Democrat candidates for Cortlandville Town Board said at a forum Saturday they want to reform town government, while Republican candidates emphasized their experience in government.
Candidates shared their views and answered questions moderated Saturday morning by event sponsor the Cortland County League of Women Voters at Homer Town Hall.
For the first time in recent memory, the town board, normally controlled by Republicans, is up for grabs; every seat is being contested.
The Republican candidates, led by supervisor candidate Thomas Williams, touted their government experience — a total of nearly 60 years, Williams said. They also pointed to their pro-business stance.
Democrats portrayed themselves as the party of change for a board fraught with controversy, namely a state comptroller report faulting the town for using public funds to build a boat launch on former board member Greg Leach’s property. Democratic supervisor candidate Doug Withey said past boards failed to be completely open with the public. If his slate is elected, “that’s going to end,” he said.
But candidates of both parties spent a lot of time agreeing and sounding a lot like each other while answering questions on economic growth, protecting the aquifer, government transparency, inter-municipal service consolidation, the future of the Gutchess sports complex, the Groton shopping plaza and very specific and unexpected stumpers about alleged fumes from the local Burger King and concerns about the College Suites student housing complexes.
Travis Dunn/Staff Reporter
Cortlandville town board candidates Jay Cobb, a Republican, and Robert Martin, a Democrat, listen to another panelist during a Cortlandville candidate forum Saturday afternoon at Homer Town Hall.
Here’s how the candidates distinguished themselves.
- Williams, a retired state trooper and business owner, served nearly eight years as county legislator. Williams repeatedly emphasized the need for economic growth and said continued support for the Gutchess Lumber sports complex was one way to help achieve that goal.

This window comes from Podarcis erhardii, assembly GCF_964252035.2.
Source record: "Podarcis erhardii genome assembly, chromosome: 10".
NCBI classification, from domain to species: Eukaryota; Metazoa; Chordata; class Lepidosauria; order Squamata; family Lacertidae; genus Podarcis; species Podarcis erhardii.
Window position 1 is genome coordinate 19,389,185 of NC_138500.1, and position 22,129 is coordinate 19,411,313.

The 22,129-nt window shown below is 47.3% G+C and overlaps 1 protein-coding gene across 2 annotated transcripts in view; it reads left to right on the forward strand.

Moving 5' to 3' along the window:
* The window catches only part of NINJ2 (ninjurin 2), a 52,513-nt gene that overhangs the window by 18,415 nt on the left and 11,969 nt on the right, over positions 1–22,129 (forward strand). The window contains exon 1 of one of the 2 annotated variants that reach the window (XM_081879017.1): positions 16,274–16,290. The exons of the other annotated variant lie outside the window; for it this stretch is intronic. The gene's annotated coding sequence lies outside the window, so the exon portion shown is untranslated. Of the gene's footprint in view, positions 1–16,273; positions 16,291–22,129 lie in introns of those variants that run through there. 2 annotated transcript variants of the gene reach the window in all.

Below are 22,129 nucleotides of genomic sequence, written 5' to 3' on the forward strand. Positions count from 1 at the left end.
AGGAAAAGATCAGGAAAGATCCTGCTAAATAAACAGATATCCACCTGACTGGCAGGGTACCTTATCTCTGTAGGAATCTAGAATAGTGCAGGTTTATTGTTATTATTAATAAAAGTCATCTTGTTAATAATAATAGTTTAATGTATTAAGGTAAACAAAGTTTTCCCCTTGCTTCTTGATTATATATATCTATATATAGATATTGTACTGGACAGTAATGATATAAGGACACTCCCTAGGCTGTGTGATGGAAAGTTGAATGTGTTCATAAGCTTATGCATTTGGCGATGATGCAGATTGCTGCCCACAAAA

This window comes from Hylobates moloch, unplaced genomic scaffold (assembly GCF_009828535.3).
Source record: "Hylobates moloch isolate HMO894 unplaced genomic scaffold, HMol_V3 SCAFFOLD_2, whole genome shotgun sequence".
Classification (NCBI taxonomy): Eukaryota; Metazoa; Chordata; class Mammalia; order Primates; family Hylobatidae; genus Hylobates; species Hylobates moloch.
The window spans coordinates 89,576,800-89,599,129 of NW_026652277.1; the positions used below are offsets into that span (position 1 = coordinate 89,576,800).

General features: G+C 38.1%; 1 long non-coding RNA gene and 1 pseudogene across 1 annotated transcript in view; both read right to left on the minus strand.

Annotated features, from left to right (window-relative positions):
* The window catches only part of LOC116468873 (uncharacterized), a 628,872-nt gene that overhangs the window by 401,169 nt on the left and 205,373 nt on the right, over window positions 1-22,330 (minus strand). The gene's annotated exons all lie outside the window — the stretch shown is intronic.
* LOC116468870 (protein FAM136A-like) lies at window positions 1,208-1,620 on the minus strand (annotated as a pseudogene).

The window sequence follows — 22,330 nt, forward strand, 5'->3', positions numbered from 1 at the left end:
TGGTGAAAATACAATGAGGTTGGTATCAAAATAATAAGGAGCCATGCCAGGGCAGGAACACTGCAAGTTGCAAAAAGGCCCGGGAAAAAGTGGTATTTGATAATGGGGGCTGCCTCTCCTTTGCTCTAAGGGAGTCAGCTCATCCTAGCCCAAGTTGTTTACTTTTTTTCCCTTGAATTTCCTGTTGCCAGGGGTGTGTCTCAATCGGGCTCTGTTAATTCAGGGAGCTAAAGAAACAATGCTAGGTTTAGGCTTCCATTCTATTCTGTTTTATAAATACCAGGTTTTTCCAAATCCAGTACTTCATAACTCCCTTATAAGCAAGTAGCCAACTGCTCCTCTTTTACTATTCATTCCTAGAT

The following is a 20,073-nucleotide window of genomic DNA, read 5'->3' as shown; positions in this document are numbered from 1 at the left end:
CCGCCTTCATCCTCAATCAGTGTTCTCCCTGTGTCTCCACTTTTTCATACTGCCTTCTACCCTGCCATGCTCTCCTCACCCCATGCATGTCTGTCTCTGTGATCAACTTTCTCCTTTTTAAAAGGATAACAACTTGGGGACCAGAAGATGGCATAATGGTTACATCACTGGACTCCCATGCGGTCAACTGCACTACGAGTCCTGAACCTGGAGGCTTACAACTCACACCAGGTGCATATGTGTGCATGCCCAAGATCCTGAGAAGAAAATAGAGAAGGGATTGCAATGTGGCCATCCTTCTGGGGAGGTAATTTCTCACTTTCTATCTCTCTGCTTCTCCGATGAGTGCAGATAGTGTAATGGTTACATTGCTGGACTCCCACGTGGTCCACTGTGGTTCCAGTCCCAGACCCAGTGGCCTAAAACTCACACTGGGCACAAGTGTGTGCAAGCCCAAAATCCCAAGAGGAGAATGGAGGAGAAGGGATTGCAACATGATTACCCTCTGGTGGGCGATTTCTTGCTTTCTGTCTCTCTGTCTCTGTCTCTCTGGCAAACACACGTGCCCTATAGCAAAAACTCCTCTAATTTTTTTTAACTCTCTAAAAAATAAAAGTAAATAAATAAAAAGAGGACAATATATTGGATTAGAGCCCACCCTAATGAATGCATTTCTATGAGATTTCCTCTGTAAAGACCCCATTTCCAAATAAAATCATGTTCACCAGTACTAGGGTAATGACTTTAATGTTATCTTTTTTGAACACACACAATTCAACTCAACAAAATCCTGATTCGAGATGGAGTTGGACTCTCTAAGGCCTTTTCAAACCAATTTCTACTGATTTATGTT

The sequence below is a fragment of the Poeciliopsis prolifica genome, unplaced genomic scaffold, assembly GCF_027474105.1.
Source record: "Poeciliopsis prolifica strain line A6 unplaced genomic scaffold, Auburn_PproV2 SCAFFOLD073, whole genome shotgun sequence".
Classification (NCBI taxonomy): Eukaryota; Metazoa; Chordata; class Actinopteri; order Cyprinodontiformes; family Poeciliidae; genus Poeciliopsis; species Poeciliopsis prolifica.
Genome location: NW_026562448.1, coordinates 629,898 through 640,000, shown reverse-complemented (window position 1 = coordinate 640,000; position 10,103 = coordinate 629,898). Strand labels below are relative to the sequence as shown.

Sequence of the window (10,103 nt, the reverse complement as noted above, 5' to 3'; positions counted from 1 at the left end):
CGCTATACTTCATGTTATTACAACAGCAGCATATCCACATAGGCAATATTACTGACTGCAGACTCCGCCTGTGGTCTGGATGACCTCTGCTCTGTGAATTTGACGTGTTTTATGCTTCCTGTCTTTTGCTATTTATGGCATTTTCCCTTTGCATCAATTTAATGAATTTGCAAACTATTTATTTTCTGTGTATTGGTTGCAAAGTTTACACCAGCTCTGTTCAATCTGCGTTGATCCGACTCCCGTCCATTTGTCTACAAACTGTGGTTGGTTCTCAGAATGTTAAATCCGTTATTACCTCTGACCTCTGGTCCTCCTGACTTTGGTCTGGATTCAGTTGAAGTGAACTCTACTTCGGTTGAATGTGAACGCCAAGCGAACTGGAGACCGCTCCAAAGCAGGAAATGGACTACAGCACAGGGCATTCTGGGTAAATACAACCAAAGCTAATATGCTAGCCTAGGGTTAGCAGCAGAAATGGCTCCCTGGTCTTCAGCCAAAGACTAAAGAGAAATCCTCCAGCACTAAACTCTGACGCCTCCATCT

“It can be the engine that drives this community for a long time,” he said.
- Withey was elected to the board two years ago — the first Democrat in more than 50 years. Withey worked for the Cortland city water department for 35 years, including 17 as superintendent. He owns W2 Operator Training Group, which trains water and wastewater system operators. He talked about long-term planning for sustainable growth that would protect the aquifer and environment.
- Republican Jay Cobb is the only candidate from the McGraw area. Cobb served one term as mayor of McGraw and several terms as board member. He’s been a firefighter for 45 years. He voiced strong support for business growth.
“Cortlandville is the economic driver of Cortland County,” he said.
- Democrat Donna Johnson, administrative secretary in the Cortland County Office of the Assigned Counsel for 10 years, was also co-owner of Crown City Travel. She said board meetings need more transparency, and residents need to be involved, even if that meant tabling votes to get more input. She said the town needs a grant writer, possibly shared with the county, to secure the big grants hat would make the Gutchess sports complex sustainable.
- Democrat Robert Martin, director of facilities for Cortland Enlarged City School District, touted his engineering, accounting and management background. He called for transparency and accountability.
“I tend to stick to something and get it done,” he said.
- Theodore Testa, the only Republican incumbent running, did not speak. He has served on the board for 28 years and was instrumental in creating the town’s two parks, one of which is named after him.
Town board vacancy
Candidates to fill board post left vacant by Democrat Randy Ross, a term that runs through the end of 2021:
- Democrat Bekkie Bryan, a physical education associate professor at SUNY Cortland, moved to Cortlandville in 2014. Bryan spoke of the need for transparency, so residents could understand why and how the board makes decisions. She also said the board needed female members, which haven’t been elected in at least 50 years. “You have two very, smart capable women running this year,” she said.
- Republican Jeff Guido, a history teacher at Cortland Junior-Senior High School, served two terms on the Cortland Common Council from 2001 to 2005. Guido called for economic growth, but also protection of the aquifer, and voiced support for the Gutchess sports complex, suggesting the need for grants, and calling additional spending on it “an investment.”